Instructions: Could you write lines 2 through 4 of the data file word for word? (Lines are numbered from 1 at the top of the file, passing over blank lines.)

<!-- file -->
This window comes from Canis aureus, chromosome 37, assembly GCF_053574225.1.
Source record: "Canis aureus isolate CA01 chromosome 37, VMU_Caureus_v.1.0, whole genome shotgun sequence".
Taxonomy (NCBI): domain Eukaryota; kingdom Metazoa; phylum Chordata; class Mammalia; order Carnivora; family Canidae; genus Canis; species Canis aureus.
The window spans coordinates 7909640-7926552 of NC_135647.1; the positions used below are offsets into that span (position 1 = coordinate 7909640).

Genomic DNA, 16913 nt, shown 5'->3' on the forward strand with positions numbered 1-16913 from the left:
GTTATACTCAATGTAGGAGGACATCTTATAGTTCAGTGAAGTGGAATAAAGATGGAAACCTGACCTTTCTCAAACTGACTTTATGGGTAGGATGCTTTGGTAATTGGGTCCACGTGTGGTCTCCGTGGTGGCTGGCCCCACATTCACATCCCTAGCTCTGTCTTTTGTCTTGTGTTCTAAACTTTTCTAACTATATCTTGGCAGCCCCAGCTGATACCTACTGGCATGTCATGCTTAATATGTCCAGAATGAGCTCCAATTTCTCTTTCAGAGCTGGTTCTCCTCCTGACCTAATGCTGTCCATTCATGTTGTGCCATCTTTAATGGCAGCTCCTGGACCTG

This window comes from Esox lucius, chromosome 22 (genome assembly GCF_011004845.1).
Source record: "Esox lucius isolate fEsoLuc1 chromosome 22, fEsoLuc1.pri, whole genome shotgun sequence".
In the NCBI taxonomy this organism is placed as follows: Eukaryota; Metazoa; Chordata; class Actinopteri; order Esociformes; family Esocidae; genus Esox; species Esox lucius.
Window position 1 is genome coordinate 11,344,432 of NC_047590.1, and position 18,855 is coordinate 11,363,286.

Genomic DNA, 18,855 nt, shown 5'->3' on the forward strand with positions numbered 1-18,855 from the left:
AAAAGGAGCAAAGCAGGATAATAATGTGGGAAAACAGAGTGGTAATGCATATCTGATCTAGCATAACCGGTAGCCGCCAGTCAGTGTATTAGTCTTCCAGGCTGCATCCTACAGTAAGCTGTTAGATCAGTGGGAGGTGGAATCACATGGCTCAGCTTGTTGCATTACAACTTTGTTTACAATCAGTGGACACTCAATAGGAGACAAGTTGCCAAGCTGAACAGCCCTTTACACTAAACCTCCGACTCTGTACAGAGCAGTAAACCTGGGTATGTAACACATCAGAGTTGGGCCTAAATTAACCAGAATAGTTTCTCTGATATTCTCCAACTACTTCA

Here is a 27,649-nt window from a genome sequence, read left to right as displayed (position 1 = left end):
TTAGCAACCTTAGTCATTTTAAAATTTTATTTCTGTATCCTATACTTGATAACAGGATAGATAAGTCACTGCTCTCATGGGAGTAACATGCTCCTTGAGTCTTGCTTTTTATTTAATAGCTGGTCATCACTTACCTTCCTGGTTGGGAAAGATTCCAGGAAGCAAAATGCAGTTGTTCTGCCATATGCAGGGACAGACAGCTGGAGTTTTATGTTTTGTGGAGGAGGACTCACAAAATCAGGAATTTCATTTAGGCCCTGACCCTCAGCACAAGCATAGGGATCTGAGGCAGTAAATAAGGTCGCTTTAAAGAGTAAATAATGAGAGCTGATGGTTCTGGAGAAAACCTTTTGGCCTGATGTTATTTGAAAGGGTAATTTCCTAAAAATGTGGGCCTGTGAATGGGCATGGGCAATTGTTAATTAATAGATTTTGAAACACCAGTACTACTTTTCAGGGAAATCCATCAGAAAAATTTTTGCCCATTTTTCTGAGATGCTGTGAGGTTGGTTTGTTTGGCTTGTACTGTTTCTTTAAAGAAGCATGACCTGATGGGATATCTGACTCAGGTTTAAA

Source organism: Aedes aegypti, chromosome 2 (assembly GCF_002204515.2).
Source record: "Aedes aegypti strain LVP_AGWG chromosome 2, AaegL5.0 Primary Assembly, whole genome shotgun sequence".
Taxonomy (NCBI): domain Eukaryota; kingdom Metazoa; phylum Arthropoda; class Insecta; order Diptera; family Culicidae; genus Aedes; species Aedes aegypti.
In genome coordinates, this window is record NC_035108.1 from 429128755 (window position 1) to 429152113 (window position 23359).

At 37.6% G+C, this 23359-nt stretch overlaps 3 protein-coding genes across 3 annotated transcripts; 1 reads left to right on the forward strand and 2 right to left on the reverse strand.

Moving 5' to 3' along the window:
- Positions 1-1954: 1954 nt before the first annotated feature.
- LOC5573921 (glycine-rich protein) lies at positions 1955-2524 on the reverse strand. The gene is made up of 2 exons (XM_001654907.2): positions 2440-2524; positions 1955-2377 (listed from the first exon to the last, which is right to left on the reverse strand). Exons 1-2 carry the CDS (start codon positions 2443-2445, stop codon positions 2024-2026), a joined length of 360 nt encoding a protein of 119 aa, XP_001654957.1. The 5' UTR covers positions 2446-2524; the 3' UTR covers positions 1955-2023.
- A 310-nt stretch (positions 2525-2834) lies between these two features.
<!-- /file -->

Source record: "Canis aureus isolate CA01 chromosome 37, VMU_Caureus_v.1.0, whole genome shotgun sequence".
Taxonomy (NCBI): domain Eukaryota; kingdom Metazoa; phylum Chordata; class Mammalia; order Carnivora; family Canidae; genus Canis; species Canis aureus.
The window spans coordinates 7909640-7926552 of NC_135647.1; the positions used below are offsets into that span (position 1 = coordinate 7909640).